Writing a Future for Mexico's Homeless PopulationWed, 02/21/2018 - 09:38
Despite public policies, Mexico City’s efforts to provide a sustainable economic status for all its citizens is falling short for those who live in the streets. Mi Valedor, a bimonthly street magazine that provides the homeless with an income, is trying to write a new story for the unattended population of Mexico City. María Portilla and Regina Rivero, Director General and Administrative Director respectively of Mi Valedor, say the publication is a vehicle for social reinsertion and a bridge to formalizing the informal economy.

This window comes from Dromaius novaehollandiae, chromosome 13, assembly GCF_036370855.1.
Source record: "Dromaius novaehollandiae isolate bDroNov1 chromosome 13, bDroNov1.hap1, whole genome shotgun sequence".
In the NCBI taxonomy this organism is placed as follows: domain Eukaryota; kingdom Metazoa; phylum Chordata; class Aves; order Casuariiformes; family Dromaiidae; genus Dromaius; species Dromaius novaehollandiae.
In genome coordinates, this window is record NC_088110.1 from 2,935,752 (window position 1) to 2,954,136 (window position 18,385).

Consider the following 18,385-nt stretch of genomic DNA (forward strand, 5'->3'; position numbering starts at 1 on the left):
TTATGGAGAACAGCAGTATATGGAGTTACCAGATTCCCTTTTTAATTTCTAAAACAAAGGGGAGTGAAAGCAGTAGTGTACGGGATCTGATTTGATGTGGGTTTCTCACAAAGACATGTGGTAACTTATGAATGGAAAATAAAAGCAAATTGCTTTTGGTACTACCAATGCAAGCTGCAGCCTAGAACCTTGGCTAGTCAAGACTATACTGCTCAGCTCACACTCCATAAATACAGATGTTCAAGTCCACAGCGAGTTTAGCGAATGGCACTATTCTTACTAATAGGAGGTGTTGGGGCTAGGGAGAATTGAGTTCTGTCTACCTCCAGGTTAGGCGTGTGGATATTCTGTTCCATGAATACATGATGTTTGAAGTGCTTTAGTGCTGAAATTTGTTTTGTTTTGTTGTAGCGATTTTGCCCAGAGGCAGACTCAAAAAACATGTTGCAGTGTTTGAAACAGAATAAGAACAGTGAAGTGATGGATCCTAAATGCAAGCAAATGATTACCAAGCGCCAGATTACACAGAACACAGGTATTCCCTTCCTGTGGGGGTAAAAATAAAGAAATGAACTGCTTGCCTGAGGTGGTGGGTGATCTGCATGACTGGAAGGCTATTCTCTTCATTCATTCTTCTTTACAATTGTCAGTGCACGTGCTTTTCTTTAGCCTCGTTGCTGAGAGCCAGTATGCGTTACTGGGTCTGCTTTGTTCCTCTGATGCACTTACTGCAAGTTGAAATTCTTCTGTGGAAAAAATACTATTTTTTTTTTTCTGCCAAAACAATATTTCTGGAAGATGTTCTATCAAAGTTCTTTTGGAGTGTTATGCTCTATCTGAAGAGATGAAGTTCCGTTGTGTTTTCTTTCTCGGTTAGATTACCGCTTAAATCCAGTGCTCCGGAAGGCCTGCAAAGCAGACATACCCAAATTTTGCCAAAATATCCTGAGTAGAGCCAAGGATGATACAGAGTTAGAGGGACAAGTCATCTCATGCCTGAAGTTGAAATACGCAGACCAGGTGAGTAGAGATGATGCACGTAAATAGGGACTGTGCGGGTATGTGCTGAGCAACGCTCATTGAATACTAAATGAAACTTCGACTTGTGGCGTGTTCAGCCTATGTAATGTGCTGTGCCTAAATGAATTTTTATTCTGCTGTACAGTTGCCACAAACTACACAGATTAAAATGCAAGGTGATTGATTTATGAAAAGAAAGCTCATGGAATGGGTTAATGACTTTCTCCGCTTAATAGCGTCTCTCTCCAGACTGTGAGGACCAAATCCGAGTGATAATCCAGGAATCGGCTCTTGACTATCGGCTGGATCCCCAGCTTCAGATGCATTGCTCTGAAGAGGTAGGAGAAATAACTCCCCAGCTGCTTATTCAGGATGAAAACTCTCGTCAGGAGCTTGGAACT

Mi Valedor includes graphic and literary depictions of everyday life in Mexico City. Vendors establish themselves in an area or move within the same zones. They sell the magazine to make an income, interacting with their neighbors, building a client base and in some way become a valedor, or friend in the Mexican slang. The magazine follows the model of The Big Issue, a publication founded 25 years ago in England. Mi Valedor belongs to the International Network of Street Papers (INSP), a network of 110 papers from 35 countries written in 24 languages that provides an income for 10,000 vendors.
“In some way, this project is helping us mitigate problems that should be part of the government agenda,” says Rivero. Vendors purchase each copy of the magazine for MX$5 and sell it for MX$20. The company also organizes workshops for vendors and other homeless people with to cultivate abilities and values. Around 200 vendors have come across Mi Valedor and 2,000 people have benefited from the workshops.